When exiting treatment facilities, it is always best to have a plan in place. Where is a person going to live? How often will they go to meetings? Will they participate in any type of outpatient treatment? How will they remain sober? One option that can provide answers to most of these questions is entering a sober living house. This environment can provide the structure it takes to remain in recovery.
What Is a Sober Living Home?
Sober living homes, like the ones provided by Spero Recovery, offer drug and alcohol-free living spaces for people recovering from substance use disorder (SUD). Each person has an assigned bed and roommate. Everyone works together to run the household, clean, and cook. Medications are stored in safes and administered responsibly. People have the freedom to come and go from the house with a few regulations around curfews. Household rules help residents stay on the path of recovery.
The Benefits of Sober Living
There are many benefits to entering sober living after treatment. If you or someone you love are considering entering sober living, here are elements to consider:
Safe, Stable Housing
An obstacle many people face when trying to obtain long-term sobriety is access to a safe living space. If a person in recovery goes back to an unstable living space with many triggers, their sobriety can be challenging to maintain. If they live in a domestically violent situation, they might be more likely to return to drug or alcohol abuse. If they have immediate access to substances in the home, they may struggle with temptation. These factors combined with societal disadvantages can lead a person to relapse.
However, in sober living homes, all residents are striving for long-term recovery. The environment is substance-free. Safety is a priority, and most facilities have an immediate expulsion policy for physical or verbal violence. The cost is low, so housing instability isn’t a concern. Plus, most sober living homes allow a person to stay for as long as they want. The allowance of staying indefinitely aligns with an expert understanding of drug and alcohol addiction.
The US National Institute on Drug Abuse states in the Principles of Drug Addiction Treatment: A Research-Based Guide (Third Edition) that most people with SUD need at least 90 days of treatment to make an impact. Overall, sober living provides long-term safety and stability that might not otherwise be available to people in recovery.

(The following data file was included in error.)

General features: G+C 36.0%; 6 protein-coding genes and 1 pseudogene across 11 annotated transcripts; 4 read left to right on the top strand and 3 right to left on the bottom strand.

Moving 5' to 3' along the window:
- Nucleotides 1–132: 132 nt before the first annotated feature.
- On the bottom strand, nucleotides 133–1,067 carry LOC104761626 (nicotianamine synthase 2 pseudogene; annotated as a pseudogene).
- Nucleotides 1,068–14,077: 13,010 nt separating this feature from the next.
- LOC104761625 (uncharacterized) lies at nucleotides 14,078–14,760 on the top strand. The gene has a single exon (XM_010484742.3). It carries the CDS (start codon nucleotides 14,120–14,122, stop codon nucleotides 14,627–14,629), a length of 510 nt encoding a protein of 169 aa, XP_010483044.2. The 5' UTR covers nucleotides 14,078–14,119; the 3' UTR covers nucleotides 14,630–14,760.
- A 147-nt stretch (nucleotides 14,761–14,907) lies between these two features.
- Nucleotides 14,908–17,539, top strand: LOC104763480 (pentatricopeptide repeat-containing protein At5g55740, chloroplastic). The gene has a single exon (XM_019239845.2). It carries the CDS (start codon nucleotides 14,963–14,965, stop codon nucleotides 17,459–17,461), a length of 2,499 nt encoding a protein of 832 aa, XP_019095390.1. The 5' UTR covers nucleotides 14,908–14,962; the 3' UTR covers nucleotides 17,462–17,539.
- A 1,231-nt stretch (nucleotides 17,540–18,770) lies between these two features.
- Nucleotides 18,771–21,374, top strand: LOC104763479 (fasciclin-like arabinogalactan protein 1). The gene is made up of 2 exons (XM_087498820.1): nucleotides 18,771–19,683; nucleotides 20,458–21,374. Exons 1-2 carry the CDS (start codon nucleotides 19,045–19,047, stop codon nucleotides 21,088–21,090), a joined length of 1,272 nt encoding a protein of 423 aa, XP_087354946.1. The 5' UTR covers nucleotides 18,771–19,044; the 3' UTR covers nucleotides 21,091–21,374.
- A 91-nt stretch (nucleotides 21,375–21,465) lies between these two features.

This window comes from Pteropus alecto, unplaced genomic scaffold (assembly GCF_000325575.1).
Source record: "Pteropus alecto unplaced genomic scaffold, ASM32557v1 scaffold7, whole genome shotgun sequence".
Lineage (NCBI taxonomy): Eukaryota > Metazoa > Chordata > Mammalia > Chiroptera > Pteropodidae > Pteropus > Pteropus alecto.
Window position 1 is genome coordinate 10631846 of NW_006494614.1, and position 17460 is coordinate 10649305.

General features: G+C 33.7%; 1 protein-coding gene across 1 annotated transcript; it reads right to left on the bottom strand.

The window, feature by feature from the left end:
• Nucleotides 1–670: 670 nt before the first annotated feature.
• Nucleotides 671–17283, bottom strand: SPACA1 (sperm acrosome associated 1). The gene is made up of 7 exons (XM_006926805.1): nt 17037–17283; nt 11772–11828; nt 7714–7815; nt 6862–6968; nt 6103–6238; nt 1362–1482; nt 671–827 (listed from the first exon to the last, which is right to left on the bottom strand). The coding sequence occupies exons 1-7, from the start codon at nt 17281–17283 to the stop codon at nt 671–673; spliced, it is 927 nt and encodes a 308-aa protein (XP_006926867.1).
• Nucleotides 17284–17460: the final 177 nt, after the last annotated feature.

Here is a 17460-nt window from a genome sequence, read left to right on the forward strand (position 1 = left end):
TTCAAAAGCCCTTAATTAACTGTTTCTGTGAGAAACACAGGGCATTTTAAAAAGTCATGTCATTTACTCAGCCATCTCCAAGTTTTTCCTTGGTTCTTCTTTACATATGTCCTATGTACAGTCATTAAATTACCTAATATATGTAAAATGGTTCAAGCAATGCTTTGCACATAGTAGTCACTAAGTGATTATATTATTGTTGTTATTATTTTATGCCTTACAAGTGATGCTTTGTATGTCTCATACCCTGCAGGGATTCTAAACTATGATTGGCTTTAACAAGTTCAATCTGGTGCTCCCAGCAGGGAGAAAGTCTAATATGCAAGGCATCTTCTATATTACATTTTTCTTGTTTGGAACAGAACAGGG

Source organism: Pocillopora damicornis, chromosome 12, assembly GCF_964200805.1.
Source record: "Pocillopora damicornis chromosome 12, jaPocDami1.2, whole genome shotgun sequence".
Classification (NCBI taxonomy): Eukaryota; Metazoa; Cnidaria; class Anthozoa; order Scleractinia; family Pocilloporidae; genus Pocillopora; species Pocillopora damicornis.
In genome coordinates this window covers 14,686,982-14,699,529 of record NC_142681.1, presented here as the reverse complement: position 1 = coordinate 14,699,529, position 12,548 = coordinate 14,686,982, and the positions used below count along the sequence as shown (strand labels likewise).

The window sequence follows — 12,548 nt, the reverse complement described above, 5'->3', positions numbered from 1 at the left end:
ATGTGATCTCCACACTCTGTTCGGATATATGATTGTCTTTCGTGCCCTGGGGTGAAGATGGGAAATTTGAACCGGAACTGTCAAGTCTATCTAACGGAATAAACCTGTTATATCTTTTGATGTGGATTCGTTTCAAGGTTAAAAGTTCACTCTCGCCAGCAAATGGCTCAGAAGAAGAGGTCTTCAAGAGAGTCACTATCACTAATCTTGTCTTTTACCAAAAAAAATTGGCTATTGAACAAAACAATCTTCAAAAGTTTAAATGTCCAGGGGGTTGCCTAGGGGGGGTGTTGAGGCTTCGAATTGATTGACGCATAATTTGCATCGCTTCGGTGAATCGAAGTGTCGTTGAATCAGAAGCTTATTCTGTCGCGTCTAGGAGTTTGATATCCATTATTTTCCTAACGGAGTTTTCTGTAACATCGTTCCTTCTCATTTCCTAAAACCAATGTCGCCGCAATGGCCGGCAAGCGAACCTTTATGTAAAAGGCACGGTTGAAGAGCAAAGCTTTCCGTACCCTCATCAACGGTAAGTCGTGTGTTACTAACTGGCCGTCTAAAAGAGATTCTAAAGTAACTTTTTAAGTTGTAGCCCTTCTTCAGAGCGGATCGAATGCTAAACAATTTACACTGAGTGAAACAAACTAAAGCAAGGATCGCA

When in sober living, people are surrounded by other people on the same journey. In the homes, everyone has chores and responsibilities to keep the environment functioning symbiotically. They often also spend time together socially. Sometimes, they attend the same 12-step meetings or group therapies. They all hope to remain sober while re-entering the normal world. With people spending so much time together, they can hold each other to the community standards.
The social expectations motivate many people in recovery. Based on a 2008 study in the Journal of Psychoactive Drugs, 12-step involvement for sober living residents was inversely correlated to substance use. As residents increased their attendance at Alcoholics Anonymous or Narcotics Anonymous meetings, their number of relapses within six months decreased. Some facilities, like Spero Recovery Sober Living, require attendance at 12-step recovery meetings to live in the house. Housemates can remind one another to work the steps, be mentally present, and place hope in the process.
The Ability to Be Vulnerable
People struggling with SUD have often made mistakes and poor decisions in the name of hiding or maintaining their substance abuse. That’s why indexing is part of the 12-step programs. It is easier to exist among others who’ve made mistakes as flawed human beings. In sober living homes, all the residents can just be themselves. Yes, they have had missteps. However, their very presence at the sober living facility implies a willingness to try to make better choices. Compassion and vulnerability bond residents together.
According to a 2015 study in Substance Abuse and Rehabilitation, residents expressed that, while the cost of substances was the most significant factor, the ability to be vulnerable in sober living homes was a driving motivation to stay sober. Though the study was not comprehensive enough to speak for the experiences of every individual in sober living homes, it does show that vulnerability is a major factor for a significant number of people who enter these homes.
Is Long-Term Recovery Attainable?
With community support, social accountability, and a stable environment, recovery is an accessible goal. Sober living homes offer all these benefits. Studies support the effectiveness of these environments. Sober living should be seriously considered by any person who hopes to maintain their sobriety after exiting a treatment program.
If you or someone you love is living with substance use disorder, there is hope for recovery. Addiction does not have to be an endpoint in life. Spero Recovery is ready and willing to help you. Our treatment facility offers 30- to 90-day programs which provide community support and access to experiential therapies. After completing our program, you will have access to our six sober living houses in the Denver Metro area. Sober living homes offer many benefits to people seeking long-term recovery from substance use disorder. Residents of Spero Recovery sober living homes will experience social accountability in a safe, affordable, and understanding environment. When you choose sober living with Spero, you can stay for as long as needed to get yourself on your feet. Spero Recovery is your way out of the disease of addiction. If you are ready to make a long-term change, pick up the phone and call (303) 351-7888.